Apple is to bring OpenAI’s ChatGPT chatbot to devices including iPads, iPhones, Vision Pro headsets and Macs later this year as part of a push into artificial intelligence (AI) that is the headline of its World Wide Developer Conference (WWDC) that started on Monday.

Opening the event at Steve Jobs Theatre at Apple Park, the company’s headquarters in California, Apple said it would integrate what it termed Apple Intelligence across its apps and devices, for instance enabling its Siri digital assistant, to control apps, rewrite emails and summarise notifications.

Some of the features Apple announced trail those of competitors, having similarities, for example, to AI features already found in Gmail.

The announcements are also similar conceptually to Microsoft’s recently announced Copilot+ PCs, which also build AI features into common actions in Windows.

Image credit: Apple

AI strategy

Apple’s stock price declined more than 2 percent during the day’s trading as investors took stock of the news.

The company’s actions with AI are being closely watched as it is seen to be trailing competitors such as Google and OpenAI backer Microsoft in the AI gold rush.

Microsoft in January surpassed Apple as the most valuable US listed company, largely on optimism over its AI investments.

On Monday a roughly 1 percent rise in Nvidia’s stock price, along with the Apple decline, saw the graphics chip maker rise over Apple’s value for the second time this month with a market capitalisation of roughly $3 trillion (£2.36bn) to Apple’s $2.95tn, becoming the second most valuable company after Microsoft, in a further demonstration of the hold AI has taken on investors’ imaginations.

Along with its wide-ranging AI features, Apple said it would institute strong privacy controls, with many of the actions taking place on-device for computers with its A17 Pro or M-series chips.

Steve Jobs Theater at Apple Park. Image credit: Foster + Partners


For actions that require server capabilities the processing is to be done on Apple Silicon-based servers in what it called Private Cloud Compute systems where the data will not be shared with third-parties or with Apple itself.

For capabilities Apple’s own systems can’t handle, the task will be sent to ChatGPT, although the user will be asked for permission first.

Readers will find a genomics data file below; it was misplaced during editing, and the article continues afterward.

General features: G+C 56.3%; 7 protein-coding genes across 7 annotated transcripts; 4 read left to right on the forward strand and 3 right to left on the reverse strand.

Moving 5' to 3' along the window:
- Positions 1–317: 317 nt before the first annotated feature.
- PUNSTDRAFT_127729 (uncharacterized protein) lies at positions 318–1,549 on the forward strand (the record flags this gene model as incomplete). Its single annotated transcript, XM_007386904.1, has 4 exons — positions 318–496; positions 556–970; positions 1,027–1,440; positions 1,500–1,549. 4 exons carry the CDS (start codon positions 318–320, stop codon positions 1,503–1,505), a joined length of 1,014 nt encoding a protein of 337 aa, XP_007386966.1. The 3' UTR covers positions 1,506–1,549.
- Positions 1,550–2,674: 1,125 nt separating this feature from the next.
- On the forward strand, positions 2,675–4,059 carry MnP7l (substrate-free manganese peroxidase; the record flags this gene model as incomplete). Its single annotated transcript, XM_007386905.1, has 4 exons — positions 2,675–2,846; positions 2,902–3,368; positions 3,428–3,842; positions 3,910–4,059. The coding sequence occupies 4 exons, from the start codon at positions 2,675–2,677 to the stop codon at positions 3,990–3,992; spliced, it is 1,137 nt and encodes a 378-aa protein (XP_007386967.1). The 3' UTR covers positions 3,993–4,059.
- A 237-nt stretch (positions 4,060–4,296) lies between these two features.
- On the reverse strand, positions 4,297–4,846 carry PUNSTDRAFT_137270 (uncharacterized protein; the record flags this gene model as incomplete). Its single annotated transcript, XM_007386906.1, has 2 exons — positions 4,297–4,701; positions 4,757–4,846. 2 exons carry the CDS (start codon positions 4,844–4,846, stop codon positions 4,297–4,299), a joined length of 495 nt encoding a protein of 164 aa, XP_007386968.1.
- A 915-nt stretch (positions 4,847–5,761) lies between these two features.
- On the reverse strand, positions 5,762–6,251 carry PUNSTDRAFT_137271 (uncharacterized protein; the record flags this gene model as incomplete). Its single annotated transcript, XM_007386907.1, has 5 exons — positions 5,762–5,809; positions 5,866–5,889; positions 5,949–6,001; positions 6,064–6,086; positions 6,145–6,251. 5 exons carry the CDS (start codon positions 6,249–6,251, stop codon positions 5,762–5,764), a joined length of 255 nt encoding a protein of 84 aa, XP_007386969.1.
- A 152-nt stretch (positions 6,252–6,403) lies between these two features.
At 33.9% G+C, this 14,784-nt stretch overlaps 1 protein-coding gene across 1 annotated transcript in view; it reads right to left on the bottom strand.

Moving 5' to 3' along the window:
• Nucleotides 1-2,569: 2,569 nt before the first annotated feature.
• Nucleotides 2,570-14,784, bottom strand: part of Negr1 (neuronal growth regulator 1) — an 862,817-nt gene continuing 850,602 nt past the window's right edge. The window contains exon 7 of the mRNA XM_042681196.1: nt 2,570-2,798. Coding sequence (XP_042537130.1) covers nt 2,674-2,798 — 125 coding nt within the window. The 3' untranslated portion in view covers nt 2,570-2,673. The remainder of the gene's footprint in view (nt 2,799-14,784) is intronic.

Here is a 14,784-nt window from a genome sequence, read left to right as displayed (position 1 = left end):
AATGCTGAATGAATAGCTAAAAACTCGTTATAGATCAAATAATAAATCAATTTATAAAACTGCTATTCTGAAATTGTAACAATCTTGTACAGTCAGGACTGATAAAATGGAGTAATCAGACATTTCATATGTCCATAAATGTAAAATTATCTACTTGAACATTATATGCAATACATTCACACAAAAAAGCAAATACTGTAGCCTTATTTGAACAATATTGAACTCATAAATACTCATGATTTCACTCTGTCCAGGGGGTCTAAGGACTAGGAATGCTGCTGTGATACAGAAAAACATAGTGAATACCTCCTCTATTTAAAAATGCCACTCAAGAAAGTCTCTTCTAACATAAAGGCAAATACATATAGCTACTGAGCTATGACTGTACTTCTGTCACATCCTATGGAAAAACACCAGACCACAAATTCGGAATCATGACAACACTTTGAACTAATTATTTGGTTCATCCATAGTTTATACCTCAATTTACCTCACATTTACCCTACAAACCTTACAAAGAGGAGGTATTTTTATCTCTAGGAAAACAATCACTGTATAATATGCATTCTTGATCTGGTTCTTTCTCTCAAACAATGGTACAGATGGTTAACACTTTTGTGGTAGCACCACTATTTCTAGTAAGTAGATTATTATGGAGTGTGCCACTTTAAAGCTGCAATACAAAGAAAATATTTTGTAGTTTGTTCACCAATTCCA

Apple said other chatbots would be supported later.

Entrepreneur Elon Musk said he would ban Apple devices from his companies, which include Tesla, social media platform X (formerly Twitter) and SpaceX, if ChatGPT is integrated into Apple’s devices at the OS level.

“That is an unacceptable security violation,” he said in a post on X. “And visitors will have to check their Apple devices at the door, where they will be stored in a Faraday cage.” A Faraday cage blocks wireless signals, ensuring privacy.

‘Deeply integrated’

“It has to be deeply integrated into your product experiences,” said chief executive Tim Cook in a prerecorded message at the event.

“Most importantly, it has to understand you and be grounded in your personal context, like your routine, your relationships, your communications and more and of course, it has to be built with privacy from the ground up. Together. All of this goes beyond artificial intelligence. it’s personal intelligence. and it’s the next big step for Apple.”

The new features will draw on all the personal information users have already entered into apps such as Calendar and Contacts, executives said.

Users will be able to use AI to summarise the contents of an email they have written, to rewrite the message in a different tone, such as “professional” or “friendly”, or to compose a “Smart Reply”, a feature already offered in Gmail.

Image generation

Image-generation features will be used to generate emojis from text prompts or in Image Generator, an on-device tool built into apps such as Messages, Keynote, Pages and Freeform.

Access to Image Generator will be opened up to third-party apps via an API.

Users will be able to speak to Siri more naturally and will now have the option of typing queries.

Apple said Siri would be able to take on such tasks as finding a photo of the user’s driver’s licence on their system, pulling out the licence number and inserting it into a web form when asked to do so.

Apple also said its Vision Pro headset would be available in eight more countries later this year, including China and Japan, with pre-orders available in the UK on 28 June.

Matthew Broersma

Matt Broersma is a long standing tech freelance, who has worked for Ziff-Davis, ZDnet and other leading publications

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